Thursday, July 30, 2015

Worth Reading - July 30, 2015

A significant group of Canadians have become disenfranchised. Canadians living overseas have now lost the right to vote

Brent Rathgeber (IND-Edmonton-St. Albert, AB) writes that the Universal Child Care Benefit has everything to do with the election and little to do with good policy. 

Jonathan Kay at The Walrus writes why Donald Trump can exist in American politics but not in Canada. 

Chateleine magazine did an interview with Ruth Ellen Brosseau (NDP-Berthier-Maskinonge, QC), better known as the Vegas MP. I've heard many positive things about Brosseau as an MP, and the article touches on gender and politics.

Maclean's has a piece by Alice Funke arguing that the Prime Minister could break our electoral system with the current financial regulations. 

Prime Minister Harper has announced his "plan" to fix the Senate, choke it into total ineffectiveness and lead to a constitutional crisis

The federal Conservatives have been riding roughshod over the Province of Ontario's priorities and goals in the interest of partisan politics. The Conservatives have been approving lower priority spending in their MPs' ridings to boost support

This piece in the Globe and Mail highlights that the existing cab industry in Toronto had major issues worthy of disruption.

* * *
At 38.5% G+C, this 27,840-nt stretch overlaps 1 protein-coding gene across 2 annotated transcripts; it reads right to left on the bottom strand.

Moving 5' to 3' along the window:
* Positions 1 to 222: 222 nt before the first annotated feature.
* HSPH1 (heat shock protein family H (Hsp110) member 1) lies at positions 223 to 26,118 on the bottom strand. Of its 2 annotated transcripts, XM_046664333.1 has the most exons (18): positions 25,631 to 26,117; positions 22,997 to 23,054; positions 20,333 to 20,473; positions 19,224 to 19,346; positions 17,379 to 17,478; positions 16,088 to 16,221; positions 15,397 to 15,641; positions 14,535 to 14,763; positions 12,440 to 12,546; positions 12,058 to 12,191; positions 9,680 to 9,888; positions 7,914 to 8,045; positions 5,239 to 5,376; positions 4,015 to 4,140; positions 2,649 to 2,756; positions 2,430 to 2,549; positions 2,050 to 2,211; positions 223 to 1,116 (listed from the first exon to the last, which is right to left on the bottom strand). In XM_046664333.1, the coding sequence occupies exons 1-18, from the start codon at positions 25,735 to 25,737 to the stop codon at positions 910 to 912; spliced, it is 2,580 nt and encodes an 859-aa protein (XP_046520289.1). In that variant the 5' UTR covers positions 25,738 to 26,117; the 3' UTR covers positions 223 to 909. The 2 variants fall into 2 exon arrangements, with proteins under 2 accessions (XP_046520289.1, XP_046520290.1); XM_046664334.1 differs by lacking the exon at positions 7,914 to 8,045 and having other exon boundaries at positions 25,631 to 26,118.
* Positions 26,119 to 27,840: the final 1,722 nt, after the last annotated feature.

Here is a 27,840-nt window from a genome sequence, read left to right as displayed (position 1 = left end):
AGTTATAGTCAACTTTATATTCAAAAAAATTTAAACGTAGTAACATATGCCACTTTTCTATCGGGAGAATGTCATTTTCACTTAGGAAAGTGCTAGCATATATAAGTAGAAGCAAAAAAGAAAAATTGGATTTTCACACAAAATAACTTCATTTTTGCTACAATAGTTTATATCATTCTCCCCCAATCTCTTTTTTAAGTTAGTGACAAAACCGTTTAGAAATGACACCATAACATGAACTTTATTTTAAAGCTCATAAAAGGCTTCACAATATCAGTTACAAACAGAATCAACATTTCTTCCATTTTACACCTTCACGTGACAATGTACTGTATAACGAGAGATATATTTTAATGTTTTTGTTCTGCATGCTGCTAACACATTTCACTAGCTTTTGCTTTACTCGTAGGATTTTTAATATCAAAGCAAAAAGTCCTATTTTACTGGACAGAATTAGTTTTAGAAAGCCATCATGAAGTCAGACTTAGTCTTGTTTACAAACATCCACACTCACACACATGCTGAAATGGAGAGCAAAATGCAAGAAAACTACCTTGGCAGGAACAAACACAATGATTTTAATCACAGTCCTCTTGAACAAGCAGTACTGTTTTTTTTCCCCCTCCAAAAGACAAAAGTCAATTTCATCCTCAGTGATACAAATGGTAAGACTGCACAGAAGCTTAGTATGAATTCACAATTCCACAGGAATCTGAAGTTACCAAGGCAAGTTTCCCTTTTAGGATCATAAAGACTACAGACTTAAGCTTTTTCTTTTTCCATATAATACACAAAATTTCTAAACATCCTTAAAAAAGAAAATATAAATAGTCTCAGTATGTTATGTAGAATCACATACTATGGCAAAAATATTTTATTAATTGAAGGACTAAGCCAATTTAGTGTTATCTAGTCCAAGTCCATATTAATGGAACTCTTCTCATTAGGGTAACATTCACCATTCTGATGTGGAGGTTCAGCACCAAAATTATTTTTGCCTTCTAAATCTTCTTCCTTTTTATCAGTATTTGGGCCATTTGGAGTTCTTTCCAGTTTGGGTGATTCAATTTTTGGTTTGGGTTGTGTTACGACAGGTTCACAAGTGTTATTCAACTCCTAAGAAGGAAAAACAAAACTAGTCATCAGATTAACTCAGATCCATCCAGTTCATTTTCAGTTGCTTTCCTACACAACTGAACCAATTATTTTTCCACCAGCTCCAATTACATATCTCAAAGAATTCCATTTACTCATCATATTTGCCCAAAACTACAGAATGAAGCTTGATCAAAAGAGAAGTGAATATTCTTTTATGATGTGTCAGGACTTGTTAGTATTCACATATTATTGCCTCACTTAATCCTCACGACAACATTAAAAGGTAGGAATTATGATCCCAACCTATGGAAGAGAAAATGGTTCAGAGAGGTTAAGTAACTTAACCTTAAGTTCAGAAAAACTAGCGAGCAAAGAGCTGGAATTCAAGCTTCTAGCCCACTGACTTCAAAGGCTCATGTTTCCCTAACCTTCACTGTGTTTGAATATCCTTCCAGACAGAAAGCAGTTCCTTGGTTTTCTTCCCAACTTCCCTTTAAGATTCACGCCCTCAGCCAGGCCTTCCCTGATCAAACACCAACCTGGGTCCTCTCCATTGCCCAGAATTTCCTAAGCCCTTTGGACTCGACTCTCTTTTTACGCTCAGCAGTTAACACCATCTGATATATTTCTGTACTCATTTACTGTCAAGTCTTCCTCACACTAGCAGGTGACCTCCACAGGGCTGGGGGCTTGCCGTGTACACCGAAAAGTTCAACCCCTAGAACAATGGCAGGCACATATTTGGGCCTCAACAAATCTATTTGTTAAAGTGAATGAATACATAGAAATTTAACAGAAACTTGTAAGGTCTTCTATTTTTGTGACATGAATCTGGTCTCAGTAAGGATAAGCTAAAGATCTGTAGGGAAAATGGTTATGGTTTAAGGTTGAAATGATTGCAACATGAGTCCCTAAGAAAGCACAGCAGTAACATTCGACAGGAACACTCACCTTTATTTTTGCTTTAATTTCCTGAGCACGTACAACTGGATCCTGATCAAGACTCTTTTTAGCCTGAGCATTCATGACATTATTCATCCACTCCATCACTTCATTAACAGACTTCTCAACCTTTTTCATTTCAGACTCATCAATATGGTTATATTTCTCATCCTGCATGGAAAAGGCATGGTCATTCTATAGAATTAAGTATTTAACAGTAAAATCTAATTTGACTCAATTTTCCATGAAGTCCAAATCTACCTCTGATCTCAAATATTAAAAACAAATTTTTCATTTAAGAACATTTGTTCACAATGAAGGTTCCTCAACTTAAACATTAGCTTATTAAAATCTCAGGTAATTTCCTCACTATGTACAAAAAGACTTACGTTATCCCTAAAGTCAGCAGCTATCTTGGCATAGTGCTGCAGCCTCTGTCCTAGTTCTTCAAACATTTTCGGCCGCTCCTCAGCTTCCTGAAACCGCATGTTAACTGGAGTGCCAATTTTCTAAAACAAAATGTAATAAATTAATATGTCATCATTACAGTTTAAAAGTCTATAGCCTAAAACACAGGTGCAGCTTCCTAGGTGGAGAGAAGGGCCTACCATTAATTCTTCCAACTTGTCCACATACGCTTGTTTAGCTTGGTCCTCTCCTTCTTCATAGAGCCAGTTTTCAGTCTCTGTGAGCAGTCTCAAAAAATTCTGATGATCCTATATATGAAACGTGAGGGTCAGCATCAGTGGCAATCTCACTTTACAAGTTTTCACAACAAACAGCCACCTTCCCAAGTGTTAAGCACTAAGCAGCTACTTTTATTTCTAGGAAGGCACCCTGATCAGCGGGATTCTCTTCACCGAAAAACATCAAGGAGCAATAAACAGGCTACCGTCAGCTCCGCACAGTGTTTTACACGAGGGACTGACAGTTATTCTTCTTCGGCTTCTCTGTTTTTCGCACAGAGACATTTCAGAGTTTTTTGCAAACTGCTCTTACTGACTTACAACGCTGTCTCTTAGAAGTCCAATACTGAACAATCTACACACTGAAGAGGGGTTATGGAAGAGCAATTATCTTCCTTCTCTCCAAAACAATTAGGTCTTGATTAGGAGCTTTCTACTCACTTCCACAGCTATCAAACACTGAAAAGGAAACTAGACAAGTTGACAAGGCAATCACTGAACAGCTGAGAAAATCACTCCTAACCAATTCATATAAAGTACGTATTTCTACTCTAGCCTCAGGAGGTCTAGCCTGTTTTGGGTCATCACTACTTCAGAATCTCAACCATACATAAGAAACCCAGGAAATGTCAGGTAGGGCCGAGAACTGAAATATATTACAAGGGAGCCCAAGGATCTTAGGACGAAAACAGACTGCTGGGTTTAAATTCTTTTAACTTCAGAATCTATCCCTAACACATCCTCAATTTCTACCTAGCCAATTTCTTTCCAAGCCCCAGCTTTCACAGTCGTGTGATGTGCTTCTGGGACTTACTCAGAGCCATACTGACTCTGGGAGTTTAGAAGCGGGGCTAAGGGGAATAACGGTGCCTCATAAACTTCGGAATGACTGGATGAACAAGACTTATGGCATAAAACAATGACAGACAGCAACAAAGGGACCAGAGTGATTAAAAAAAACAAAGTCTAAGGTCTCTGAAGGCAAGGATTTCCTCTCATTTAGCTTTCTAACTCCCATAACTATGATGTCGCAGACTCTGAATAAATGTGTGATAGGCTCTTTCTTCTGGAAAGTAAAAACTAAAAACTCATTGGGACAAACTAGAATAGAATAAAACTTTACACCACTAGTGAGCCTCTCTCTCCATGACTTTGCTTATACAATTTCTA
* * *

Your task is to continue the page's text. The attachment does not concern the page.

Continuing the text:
Austin Walker at Gianbomb writes about the connection between superheroes and cities

Tuesday, July 28, 2015

Reform the Senate: Two Competing Proposals

The idea for this post originated a few weeks ago. It is a pleasant coincidence that Prime Minister Harper recently announced his position that the provinces must come together on a reform or the Senate should be abolished. After reading Protecting Canadian Democracy edited by Serge Joyal I began to consider a broader range of reform choices available to Canadians. For a different perspective I invited my friend Simon Andrews to contribute his own proposal. We wrote these proposals ignorant of what the other would write. Simon is a historian who studied the early American republic. He is currently working on a project called "America, On Paper" where he exams topics through the lens of documents from the period. I asked Simon for his thoughts because we often diverge significantly on constitutional questions; I support the monarchy and he's a republican, he values the American constitution and I believe it is in desperate need of reform, to name just two points. I will warn you in advance that this is quite long, but I hope interesting.